Patient Information | Arthritis of the Knee
Three basic types of arthritis may affect the knee joint.
- Osteoarthritis (OA) is the most common form of knee arthritis. OA is usually a slowly progressive degenerative disease in which the joint cartilage gradually wears away. It most often affects middle-aged and older people.
- Rheumatoid arthritis (RA) is an inflammatory type of arthritis that can destroy the joint cartilage. RA can occur at any age. RA generally affects both knees.
- Post-traumatic arthritis can develop after an injury to the knee. This type of arthritis is similar to osteoarthritis and may develop years after a fracture, ligament injury or meniscus tear.
Symptoms of arthritis
Generally, the pain associated with arthritis develops gradually, although sudden onset is also possible. The joint may become stiff and swollen, making it difficult to bend or straighten the knee. Pain and swelling are worse in the morning or after a period of inactivity. Pain may also increase after activities such as walking, stair climbing or kneeling. The pain may often cause a feeling of weakness in the knee, resulting in a “locking” or “buckling.” Many people report that changes in the weather also affect the degree of pain from arthritis.
Making the diagnosis
Your doctor will perform a physical examination that focuses on your walk, the range of motion in the limb, and joint swelling or tenderness. X-rays typically show a loss of joint space in the affected knee. Blood and other special imaging tests such as an MRI may be needed to diagnose RA.
In its early stages, arthritis of the knee is treated with conservative, nonsurgical measures.
Lifestyle modifications can include losing weight, switching from running or jumping exercises to swimming or cycling, and minimizing activities such as climbing stairs that aggravate the condition.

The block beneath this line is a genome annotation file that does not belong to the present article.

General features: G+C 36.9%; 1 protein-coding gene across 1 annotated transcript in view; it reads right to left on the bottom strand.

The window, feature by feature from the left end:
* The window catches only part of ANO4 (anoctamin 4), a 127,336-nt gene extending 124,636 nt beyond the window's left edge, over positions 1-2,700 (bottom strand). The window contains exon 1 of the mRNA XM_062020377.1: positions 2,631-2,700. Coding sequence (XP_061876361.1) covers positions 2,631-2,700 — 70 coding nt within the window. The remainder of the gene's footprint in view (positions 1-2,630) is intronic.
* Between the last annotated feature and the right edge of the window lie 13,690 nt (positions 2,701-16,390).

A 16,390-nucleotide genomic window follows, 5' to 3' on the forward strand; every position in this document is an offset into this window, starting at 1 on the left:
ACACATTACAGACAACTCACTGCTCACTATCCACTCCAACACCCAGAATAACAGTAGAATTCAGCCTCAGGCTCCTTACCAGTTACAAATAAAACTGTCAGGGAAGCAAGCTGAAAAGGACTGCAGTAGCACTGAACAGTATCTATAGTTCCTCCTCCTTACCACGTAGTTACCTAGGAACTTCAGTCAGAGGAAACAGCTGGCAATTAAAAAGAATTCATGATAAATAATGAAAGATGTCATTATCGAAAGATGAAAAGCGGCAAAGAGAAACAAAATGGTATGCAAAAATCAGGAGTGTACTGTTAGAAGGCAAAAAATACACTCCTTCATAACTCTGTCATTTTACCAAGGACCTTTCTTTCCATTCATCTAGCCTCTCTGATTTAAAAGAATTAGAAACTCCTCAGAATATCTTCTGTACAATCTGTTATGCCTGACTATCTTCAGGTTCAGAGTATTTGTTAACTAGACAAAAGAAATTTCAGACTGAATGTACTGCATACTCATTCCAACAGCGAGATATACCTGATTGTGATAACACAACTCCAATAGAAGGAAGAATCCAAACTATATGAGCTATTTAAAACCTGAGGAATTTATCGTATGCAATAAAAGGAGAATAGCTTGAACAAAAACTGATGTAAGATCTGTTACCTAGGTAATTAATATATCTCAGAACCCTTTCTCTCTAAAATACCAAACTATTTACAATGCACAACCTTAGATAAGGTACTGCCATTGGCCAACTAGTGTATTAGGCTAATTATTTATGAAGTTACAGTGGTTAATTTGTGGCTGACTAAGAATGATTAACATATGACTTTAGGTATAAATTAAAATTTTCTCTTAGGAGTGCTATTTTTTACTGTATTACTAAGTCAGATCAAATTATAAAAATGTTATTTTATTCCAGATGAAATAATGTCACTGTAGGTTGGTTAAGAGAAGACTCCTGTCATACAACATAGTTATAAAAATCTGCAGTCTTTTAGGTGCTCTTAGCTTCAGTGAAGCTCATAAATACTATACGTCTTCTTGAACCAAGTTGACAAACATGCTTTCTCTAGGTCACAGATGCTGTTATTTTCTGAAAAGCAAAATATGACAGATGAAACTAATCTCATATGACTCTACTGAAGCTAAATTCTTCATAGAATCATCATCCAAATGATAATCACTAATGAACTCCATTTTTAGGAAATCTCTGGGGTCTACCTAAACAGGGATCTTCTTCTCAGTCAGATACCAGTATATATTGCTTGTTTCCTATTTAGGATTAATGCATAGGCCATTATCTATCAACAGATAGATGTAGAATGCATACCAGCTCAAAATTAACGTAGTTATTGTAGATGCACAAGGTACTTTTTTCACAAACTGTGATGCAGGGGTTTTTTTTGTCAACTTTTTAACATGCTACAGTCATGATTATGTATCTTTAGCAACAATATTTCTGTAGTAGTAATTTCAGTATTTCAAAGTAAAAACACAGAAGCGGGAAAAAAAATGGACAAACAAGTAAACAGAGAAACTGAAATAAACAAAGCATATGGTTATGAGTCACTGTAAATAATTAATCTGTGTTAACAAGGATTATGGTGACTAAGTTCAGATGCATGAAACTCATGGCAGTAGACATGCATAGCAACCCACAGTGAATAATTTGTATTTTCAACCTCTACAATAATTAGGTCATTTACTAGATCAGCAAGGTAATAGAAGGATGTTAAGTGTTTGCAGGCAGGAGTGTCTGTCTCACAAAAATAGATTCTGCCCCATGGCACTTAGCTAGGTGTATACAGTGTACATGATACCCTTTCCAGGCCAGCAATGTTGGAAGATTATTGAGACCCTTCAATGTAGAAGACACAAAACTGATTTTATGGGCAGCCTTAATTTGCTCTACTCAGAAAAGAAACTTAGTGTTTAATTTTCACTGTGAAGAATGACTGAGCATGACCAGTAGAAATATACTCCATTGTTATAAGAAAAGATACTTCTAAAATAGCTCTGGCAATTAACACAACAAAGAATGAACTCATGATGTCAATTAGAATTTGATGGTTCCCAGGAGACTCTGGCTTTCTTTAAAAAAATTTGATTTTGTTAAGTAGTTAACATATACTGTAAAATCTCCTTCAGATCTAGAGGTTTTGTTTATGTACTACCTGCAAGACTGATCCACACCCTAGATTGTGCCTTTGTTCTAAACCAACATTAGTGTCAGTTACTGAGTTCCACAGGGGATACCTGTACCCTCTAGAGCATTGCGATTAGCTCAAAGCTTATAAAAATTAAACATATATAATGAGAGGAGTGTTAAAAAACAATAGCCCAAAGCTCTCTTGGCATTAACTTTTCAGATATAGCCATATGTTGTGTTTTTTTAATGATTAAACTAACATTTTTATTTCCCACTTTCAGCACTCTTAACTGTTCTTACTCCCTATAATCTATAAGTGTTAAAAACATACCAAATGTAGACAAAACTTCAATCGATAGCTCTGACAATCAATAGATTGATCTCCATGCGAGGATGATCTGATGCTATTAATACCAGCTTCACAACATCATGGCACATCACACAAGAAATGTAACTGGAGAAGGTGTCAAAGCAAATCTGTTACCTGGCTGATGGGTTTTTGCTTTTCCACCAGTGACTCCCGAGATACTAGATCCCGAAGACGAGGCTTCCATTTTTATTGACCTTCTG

Exercises can help increase range of motion and flexibility as well as help strengthen the muscles in the leg.
Using supportive devices such as a cane, wearing energy-absorbing shoes or inserts, or wearing a brace or knee sleeve can be helpful.
Other measures may include applications of heat or ice, water exercises, liniments or elastic bandages.
Several types of drugs can be used in treating arthritis of the knee. Because every patient is different, and because not all people respond the same to medications, your orthopaedic surgeon will develop a program for your specific condition.
Anti-inflammatory medications can include aspirin, acetaminophen or ibuprofen to help reduce swelling in the joint.
Glucosamine and chondroitin (kon-dro’-i-tin) sulfate are oral supplements may relieve the pain of osteoarthritis.
Corticosteroids are powerful anti-inflammatory agents that can be injected into the joint.
Hyaluronate (hi-a-lou’-ron-ate) therapy consists of a series of injections designed to change the character of the joint fluid.
Special medical treatments for RA include gold salt injections and other disease-modifying drugs.
If your arthritis does not respond to these nonoperative treatments, you may need to have surgery.
Arthroscopic surgery uses fiber optic technology to enable the surgeon to see inside the joint and clean it of debris or repair torn cartilage.
An osteotomy cuts the shinbone (tibia) or the thighbone (femur) to improve the alignment of the knee joint.
A total or partial knee arthroplasty replaces the severely damaged knee joint cartilage with metal and plastic.
Cartilage grafting is possible for some knees with limited or contained cartilage loss from trauma or arthritis.
Orthopaedic surgeons are continuing to search for new ways to treat arthritis of the knee. Current research is focusing on new drugs as well as on cartilage transplants and other ways to help slow the progress of arthritis.